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Rethinking Grade Transfer Shock: Examining Its Importance In The Community College Transfer Process (Article published In The Journal Of Applied Research In The Community College Vol. 14, No. 1, Fall 2006, p. 19-33). Presented By: Ron Pennington, Director Of Institutional Research

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Presented By: Ron Pennington, Director Of Institutional Research (rpennington@stchas)

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Rethinking Grade Transfer Shock: Examining Its Importance In The Community College Transfer Process (Article published In The Journal Of Applied Research In The Community College Vol. 14, No. 1, Fall 2006, p. 19-33).

Presented By:

Ron Pennington, Director Of Institutional Research


6th Annual Conference Of The Institute For The Study Of Transfer Students

January 23-25, 2008

Dallas, Texas


  • What is Grade Transfer Shock (GTS)?A decrease in a student’s grade point average during their first semester at a four-year institution when compared to their cumulative GPA at a community college (CC).

CC TransferExperience

Level of GTSExperienced

Eventual 4-yearSuccess

Why Is GTS A Problem?

  • Native student studies: CC transfers have lower graduation rates even with SES and academic ability controls

  • GTS could be an intervening variable adversely affecting four-year student success

  • Academic integration first/social integration later

  • Native four-year students will not experience GTS

Research Shows GTS Is A Persistent Problem

  • Review of the literature suggests students lose about1/3 of a grade pointe.g. 3.0 down to 2.70 2.5 down to 2.20

  • Studies consistent over timeHills (1965)Richardson & Doucette (1980)Diaz (1992)Carlan & Byxbe (2000)

Why Might CC Transfers Experience GTS?

  • Poor academic prep at the CC level (Dougherty, 2000)

    • Within an institution – academic in-process measures

    • Between institutions

  • Poor transfer prep (Nolan & Hall, 1978; Holahan & Kelley, 1978; Land, 1996; Laanan, 1996; Lee & Hoey, 1996; Rhine, 2000, Debard, 1996)

  • Poor cognitive maps (Lovitts, 2001)

  • Attribution Theory(Heidner, 1958; Weiner, 1974)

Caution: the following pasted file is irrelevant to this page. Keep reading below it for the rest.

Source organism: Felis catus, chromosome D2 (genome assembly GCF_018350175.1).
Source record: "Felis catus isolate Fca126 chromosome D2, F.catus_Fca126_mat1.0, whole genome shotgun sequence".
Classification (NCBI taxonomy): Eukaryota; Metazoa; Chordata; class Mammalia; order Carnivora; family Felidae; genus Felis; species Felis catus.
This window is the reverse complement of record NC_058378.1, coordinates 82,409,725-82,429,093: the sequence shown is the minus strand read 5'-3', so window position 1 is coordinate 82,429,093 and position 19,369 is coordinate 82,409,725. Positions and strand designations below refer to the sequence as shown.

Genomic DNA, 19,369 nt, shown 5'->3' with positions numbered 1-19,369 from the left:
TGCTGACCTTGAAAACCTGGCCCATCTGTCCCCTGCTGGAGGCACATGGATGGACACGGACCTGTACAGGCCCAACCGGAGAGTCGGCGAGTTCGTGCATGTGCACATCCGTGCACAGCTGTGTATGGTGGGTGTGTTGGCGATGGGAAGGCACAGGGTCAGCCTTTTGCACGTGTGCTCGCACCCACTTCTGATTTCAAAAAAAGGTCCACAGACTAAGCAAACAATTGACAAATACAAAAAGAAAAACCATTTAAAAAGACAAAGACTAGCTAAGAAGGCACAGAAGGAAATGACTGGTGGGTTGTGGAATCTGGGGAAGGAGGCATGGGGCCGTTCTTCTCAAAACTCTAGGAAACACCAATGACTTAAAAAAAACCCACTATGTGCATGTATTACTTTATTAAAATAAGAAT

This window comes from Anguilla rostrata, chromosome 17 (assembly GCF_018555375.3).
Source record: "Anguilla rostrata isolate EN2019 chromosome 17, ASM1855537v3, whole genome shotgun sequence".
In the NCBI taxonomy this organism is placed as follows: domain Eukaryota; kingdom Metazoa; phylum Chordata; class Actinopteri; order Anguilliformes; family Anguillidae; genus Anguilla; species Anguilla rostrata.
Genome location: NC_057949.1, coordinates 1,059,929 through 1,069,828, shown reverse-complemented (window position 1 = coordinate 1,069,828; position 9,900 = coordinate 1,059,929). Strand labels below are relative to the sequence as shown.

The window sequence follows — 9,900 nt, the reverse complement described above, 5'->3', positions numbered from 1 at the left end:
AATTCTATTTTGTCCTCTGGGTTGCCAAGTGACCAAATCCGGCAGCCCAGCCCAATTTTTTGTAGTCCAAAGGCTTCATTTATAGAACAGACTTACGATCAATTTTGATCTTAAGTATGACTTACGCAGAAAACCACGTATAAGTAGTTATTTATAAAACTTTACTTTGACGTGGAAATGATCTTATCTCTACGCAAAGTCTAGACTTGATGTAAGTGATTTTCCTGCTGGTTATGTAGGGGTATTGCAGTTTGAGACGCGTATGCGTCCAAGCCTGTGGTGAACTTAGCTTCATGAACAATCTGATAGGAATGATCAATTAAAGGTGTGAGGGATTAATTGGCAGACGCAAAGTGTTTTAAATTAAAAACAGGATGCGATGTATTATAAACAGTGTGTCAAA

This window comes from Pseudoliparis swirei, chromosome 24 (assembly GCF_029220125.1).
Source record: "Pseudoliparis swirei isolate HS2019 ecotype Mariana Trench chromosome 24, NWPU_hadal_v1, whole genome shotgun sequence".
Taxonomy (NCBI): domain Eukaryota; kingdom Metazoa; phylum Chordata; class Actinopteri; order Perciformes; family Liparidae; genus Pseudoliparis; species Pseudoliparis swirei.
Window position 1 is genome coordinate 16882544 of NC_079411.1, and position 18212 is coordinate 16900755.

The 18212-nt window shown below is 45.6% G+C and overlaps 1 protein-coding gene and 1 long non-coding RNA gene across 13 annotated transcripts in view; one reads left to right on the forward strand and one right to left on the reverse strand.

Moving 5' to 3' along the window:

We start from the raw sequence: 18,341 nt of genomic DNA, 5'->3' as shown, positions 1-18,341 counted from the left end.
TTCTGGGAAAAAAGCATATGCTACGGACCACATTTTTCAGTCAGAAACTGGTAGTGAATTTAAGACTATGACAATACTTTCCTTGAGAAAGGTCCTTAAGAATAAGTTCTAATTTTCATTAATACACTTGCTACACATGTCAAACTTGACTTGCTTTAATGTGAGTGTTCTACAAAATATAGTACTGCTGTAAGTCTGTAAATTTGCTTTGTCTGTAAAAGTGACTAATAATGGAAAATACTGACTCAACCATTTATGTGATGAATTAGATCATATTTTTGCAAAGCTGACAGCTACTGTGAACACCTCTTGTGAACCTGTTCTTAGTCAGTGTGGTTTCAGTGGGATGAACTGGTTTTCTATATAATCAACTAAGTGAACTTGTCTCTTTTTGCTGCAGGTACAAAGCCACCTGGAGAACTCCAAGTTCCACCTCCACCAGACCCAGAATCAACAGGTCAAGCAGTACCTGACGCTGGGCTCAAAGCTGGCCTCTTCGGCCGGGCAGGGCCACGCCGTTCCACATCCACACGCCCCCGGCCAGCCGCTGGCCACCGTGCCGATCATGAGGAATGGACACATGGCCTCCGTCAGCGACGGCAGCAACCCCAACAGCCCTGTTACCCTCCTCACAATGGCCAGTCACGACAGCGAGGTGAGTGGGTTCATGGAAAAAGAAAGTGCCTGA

Potential Interventions To Reduce GTS

  • Change the emphasis from traditional transfer counseling strategies like:

    • Where to transfer

    • Meeting the prerequisites of four-year schoolsTo:

  • More proactive strategies designed to reduce GTS

    • Workshops on the new four-year academic culture

    • Student mentoring programs at the four-year school(Laanen, 1996; Rhine et al., 2000)

Research Questions

  • Is GTS related to four-year student success?

  • Does GTS occur when student demographic and institutional process variables are controlled?

  • Do traditional two-year and four-year transfer counseling practices reduce GTS levels?


Measuring GTS Is Problematical

  • Gain score:

    • (4-year term GPA) – (2-year cumulative GPA)

  • Problem: The two GPA measures are different

    • Based on two schools’ grading system

    • 4-year term GPA is less reliable than the CC cumulative GPA

      • Less course taking

      • Shorter time period

    • Regression to a lower 4-year GPA scale






Two Basic Solutions

  • Using a lower level of measurement:

    • A dichotomous variable

    • An ordinal variable

  • Regress the CC cumulative GPA on the 4-year term GPA

Negative Grade Change (GTS)

Positive Grade Change

No Grade Change




Data Collection Methods

  • Telephone survey of MO community college transfer students – Summer 1999

  • Student data came from community colleges

    • Demographic

    • Academic in-process measures

  • Student outcome data (MO EMSAS file)

Study’s Sample

  • Initial list of 7,055 CC transfer students completed 24 credit hours from 1995 to 1998

  • 2,656 were surveyed using several call back attempts (response rate = 38%)

    • Many outdated telephone numbers

  • Additional criteria used to eliminate cases

    • Senior transfers (>96 credits)

    • Pooling of 5 urban community colleges